I’ve been doing it on the quiet for a couple of years. Not many people have noticed. I’ve been a little backward in coming forward, because it’s hard to create something new.
It’s hard to believe in your idea when it’s just a crazy notion in your head. You start by envisioning everyone laughing at you, and soon move into all the things that could go wrong. But you must start creating anyway. As Brendon Burchard puts it, “No matter how small you start, start something that matters.”
I’m known for the costumers’ online magazines Foundations Revealed and Your Wardrobe Unlock’d. I love my small business. I love what it does for my team, for the writers, and for the readers. We’ve created something awesome that continues to change creative lives, nine years on (we launched in November 2007).
But the gift and the curse of a creative mind
…is that there’s always a new idea nipping at your brain weasels.
Since I’ve learned an enormous amount about running a business since Wardrobe and Foundations launched, it’s naturally become something I talk about, and something people ask me about.
I began hosting group coaching business courses for friends and colleagues in January 2015. So far those courses have seen websites launch, clients found, new directions taken in teaching, writing and manufacturing. Thirty people have found both kindred spirits and the confidence to move forward.
That’s enormously rewarding because I see myself in my students. I remember what it was like to sell my soul to a day job that did not light me up. It’s not so long ago that I was dependent on a partner who could cope better with fluorescent lights and office politics than I could. I was both useless and wasted in that world, with little perceived value to those who would reprimand me for removing my shoes in the office (gasp!)
I had little self worth, because the corporate world and I were measuring this little fish by her ability to climb trees. At my lowest point, I got by on a minimum wage, taking credit card applications in an enormous call centre.
So much of me was wasted.
The costume shop that was visible from the office window also paid minimum wage, but it gave me a little of my soul back. I made costumes for tacky medieval banquets. They were the most fabulous garments in the shop, but they weighed ten pounds. No-one picked out my dresses to wear, but I didn’t care. I did what I could in cheap polyester velvet on Saturdays, and was back in the headset on Monday. At least I was sewing.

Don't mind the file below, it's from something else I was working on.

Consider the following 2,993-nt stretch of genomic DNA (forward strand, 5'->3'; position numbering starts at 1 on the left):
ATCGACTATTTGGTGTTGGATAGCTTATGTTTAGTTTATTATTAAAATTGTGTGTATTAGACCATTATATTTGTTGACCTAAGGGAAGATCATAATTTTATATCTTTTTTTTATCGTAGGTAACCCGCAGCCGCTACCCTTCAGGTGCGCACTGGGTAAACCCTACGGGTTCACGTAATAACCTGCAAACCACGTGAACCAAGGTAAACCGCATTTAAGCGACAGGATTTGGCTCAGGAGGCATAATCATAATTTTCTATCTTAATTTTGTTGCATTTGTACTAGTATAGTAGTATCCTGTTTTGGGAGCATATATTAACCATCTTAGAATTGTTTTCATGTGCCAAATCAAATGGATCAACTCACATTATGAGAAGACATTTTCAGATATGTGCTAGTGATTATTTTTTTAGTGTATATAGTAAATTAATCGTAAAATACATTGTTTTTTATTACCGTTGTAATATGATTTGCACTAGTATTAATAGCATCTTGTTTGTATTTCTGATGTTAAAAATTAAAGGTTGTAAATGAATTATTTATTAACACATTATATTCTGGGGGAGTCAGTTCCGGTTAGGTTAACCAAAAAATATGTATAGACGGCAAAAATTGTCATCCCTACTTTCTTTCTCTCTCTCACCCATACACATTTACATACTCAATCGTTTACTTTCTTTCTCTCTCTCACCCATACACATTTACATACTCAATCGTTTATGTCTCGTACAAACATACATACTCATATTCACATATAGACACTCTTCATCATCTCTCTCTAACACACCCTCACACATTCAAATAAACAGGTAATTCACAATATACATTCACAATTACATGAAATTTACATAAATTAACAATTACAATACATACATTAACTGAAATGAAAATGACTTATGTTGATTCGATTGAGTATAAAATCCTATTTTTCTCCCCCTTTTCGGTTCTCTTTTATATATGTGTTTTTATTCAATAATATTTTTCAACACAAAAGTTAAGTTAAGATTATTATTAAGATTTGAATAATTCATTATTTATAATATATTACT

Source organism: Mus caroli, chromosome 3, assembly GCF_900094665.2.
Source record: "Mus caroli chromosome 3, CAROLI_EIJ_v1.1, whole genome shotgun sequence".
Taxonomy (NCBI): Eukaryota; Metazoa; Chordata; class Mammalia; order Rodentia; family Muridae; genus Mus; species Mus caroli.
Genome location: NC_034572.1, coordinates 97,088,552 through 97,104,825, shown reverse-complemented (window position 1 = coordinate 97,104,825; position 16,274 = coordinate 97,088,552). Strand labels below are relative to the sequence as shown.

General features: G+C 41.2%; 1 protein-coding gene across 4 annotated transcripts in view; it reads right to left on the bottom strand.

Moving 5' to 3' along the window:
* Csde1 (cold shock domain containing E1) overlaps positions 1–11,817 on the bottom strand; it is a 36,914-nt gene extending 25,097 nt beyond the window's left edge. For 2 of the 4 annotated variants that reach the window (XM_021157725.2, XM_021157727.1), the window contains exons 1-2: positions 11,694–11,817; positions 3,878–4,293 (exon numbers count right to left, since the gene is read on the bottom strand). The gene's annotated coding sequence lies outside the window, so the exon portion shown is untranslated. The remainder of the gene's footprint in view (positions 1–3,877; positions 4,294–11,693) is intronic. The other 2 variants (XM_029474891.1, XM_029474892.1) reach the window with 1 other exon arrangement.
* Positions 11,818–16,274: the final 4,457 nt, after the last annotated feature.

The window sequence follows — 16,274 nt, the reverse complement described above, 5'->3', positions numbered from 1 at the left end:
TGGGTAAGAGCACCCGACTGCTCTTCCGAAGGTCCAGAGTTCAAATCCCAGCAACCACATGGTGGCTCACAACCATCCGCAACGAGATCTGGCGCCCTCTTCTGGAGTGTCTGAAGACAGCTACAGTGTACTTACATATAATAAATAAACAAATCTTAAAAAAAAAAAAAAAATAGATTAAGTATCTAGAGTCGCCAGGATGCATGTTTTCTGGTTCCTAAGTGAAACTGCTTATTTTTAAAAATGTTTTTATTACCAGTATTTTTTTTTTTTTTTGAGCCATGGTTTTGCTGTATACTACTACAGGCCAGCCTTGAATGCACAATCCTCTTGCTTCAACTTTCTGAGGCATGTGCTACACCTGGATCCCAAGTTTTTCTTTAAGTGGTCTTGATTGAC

Demi Harman – the Harman in Harman Hay Publications – rescued me soon after this. I got to experience the other side of the struggling artist’s coin: the pleasure and the shame of being a housewife who sews a bit. That person who makes a few “business cards” on the home printer and takes a few commissions. I was still unfulfilled. There were dresses in my head that were much more ambitious than my clients’ ideas. MUCH more ambitious. 😉 And a little extra pocket money wasn’t working for me.
With a handful of commissions, a dream of attending a costumer’s convention in Los Angeles, and a budding online presence, I stumbled on an idea for an online magazine… and the rest is history.
But it had to start somewhere.
I may seem like a pretty put-together business owner at this point, but if I close my eyes, I can still feel that call centre headset. I remember the meagre paycheck. I remember crying in the restroom because I couldn’t take the noise and the bright lights a moment longer. I remember feeling as though I was nothing much to write home about. I remember. And it kills me to be in this place – travelling with a laptop for months at a time, creative, respected, and in demand – knowing how I did it. Knowing that there are so many others who are still slaving away toward someone else’s goals from 8am sharp, daily, battling the same anxiety and depression as I did. I consider it my obligation to take their hand, if they want to leave that place, and show them what I did.
So no more coughing quietly in the corner and whispering about a little course that you might be interested in next year. 2017 is the year when I will begin my greatest mission yet. I want to get 1,000,000 artists, creatives and makers out from under those headsets, out of the barista’s apron, out from under the fluorescent lights and out from the shadow of their partners, and into a world that needs them desperately.
Why? Because the world’s energy is flatlining.
People are desperate for meaning in their lives, and it is artists who can lead them to that meaning. It is the writers, the painters, the artisan bakers and the candlestick makers (and yes, the seamstresses) who can give us comfort, inspiration and individuality in a homogenised, mass-produced world. Being an artist or maker is not about getting away with doing what you love and earning a little to get by from it. The world NEEDS you. It is time to begin.
So no matter how small you believe you are, no matter how broken the world has left you: if you feel deeply and you feel drawn to create, create something. Create something big or small. Create something beautiful. Create something that matters. I promise to help you all I can.